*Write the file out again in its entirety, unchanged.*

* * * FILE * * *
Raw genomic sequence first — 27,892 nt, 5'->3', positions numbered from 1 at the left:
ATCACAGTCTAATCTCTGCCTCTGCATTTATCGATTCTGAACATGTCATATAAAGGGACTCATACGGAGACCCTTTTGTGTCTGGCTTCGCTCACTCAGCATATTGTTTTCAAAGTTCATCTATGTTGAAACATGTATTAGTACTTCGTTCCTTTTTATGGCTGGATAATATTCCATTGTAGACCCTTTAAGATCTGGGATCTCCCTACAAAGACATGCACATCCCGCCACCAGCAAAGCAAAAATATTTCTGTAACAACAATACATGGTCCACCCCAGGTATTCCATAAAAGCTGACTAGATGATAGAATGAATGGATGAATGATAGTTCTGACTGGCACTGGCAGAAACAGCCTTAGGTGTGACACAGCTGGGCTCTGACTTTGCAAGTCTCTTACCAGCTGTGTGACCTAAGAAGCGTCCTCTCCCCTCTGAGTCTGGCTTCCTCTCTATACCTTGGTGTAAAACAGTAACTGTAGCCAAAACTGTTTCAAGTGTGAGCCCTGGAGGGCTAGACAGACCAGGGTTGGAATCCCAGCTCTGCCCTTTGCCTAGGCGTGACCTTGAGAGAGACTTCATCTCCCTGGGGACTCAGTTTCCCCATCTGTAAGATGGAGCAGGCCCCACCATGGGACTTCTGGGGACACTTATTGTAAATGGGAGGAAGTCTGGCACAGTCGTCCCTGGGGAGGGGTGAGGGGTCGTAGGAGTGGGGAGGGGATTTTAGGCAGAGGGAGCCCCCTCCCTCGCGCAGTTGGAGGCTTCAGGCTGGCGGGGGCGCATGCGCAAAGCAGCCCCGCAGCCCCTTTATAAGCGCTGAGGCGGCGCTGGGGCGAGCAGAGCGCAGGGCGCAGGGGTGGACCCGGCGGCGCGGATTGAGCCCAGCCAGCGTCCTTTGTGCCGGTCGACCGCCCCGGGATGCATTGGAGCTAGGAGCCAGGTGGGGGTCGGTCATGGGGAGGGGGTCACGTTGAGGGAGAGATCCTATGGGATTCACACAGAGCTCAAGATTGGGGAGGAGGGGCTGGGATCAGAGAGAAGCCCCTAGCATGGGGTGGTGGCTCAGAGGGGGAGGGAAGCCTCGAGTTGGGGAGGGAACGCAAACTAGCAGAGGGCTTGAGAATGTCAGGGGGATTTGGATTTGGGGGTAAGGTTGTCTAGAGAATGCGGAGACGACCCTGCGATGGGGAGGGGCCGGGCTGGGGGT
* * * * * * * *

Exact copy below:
Raw genomic sequence first — 27,892 nt, 5'->3', positions numbered from 1 at the left:
ATCACAGTCTAATCTCTGCCTCTGCATTTATCGATTCTGAACATGTCATATAAAGGGACTCATACGGAGACCCTTTTGTGTCTGGCTTCGCTCACTCAGCATATTGTTTTCAAAGTTCATCTATGTTGAAACATGTATTAGTACTTCGTTCCTTTTTATGGCTGGATAATATTCCATTGTAGACCCTTTAAGATCTGGGATCTCCCTACAAAGACATGCACATCCCGCCACCAGCAAAGCAAAAATATTTCTGTAACAACAATACATGGTCCACCCCAGGTATTCCATAAAAGCTGACTAGATGATAGAATGAATGGATGAATGATAGTTCTGACTGGCACTGGCAGAAACAGCCTTAGGTGTGACACAGCTGGGCTCTGACTTTGCAAGTCTCTTACCAGCTGTGTGACCTAAGAAGCGTCCTCTCCCCTCTGAGTCTGGCTTCCTCTCTATACCTTGGTGTAAAACAGTAACTGTAGCCAAAACTGTTTCAAGTGTGAGCCCTGGAGGGCTAGACAGACCAGGGTTGGAATCCCAGCTCTGCCCTTTGCCTAGGCGTGACCTTGAGAGAGACTTCATCTCCCTGGGGACTCAGTTTCCCCATCTGTAAGATGGAGCAGGCCCCACCATGGGACTTCTGGGGACACTTATTGTAAATGGGAGGAAGTCTGGCACAGTCGTCCCTGGGGAGGGGTGAGGGGTCGTAGGAGTGGGGAGGGGATTTTAGGCAGAGGGAGCCCCCTCCCTCGCGCAGTTGGAGGCTTCAGGCTGGCGGGGGCGCATGCGCAAAGCAGCCCCGCAGCCCCTTTATAAGCGCTGAGGCGGCGCTGGGGCGAGCAGAGCGCAGGGCGCAGGGGTGGACCCGGCGGCGCGGATTGAGCCCAGCCAGCGTCCTTTGTGCCGGTCGACCGCCCCGGGATGCATTGGAGCTAGGAGCCAGGTGGGGGTCGGTCATGGGGAGGGGGTCACGTTGAGGGAGAGATCCTATGGGATTCACACAGAGCTCAAGATTGGGGAGGAGGGGCTGGGATCAGAGAGAAGCCCCTAGCATGGGGTGGTGGCTCAGAGGGGGAGGGAAGCCTCGAGTTGGGGAGGGAACGCAAACTAGCAGAGGGCTTGAGAATGTCAGGGGGATTTGGATTTGGGGGTAAGGTTGTCTAGAGAATGCGGAGACGACCCTGCGATGGGGAGGGGCCGGGCTGGGGGT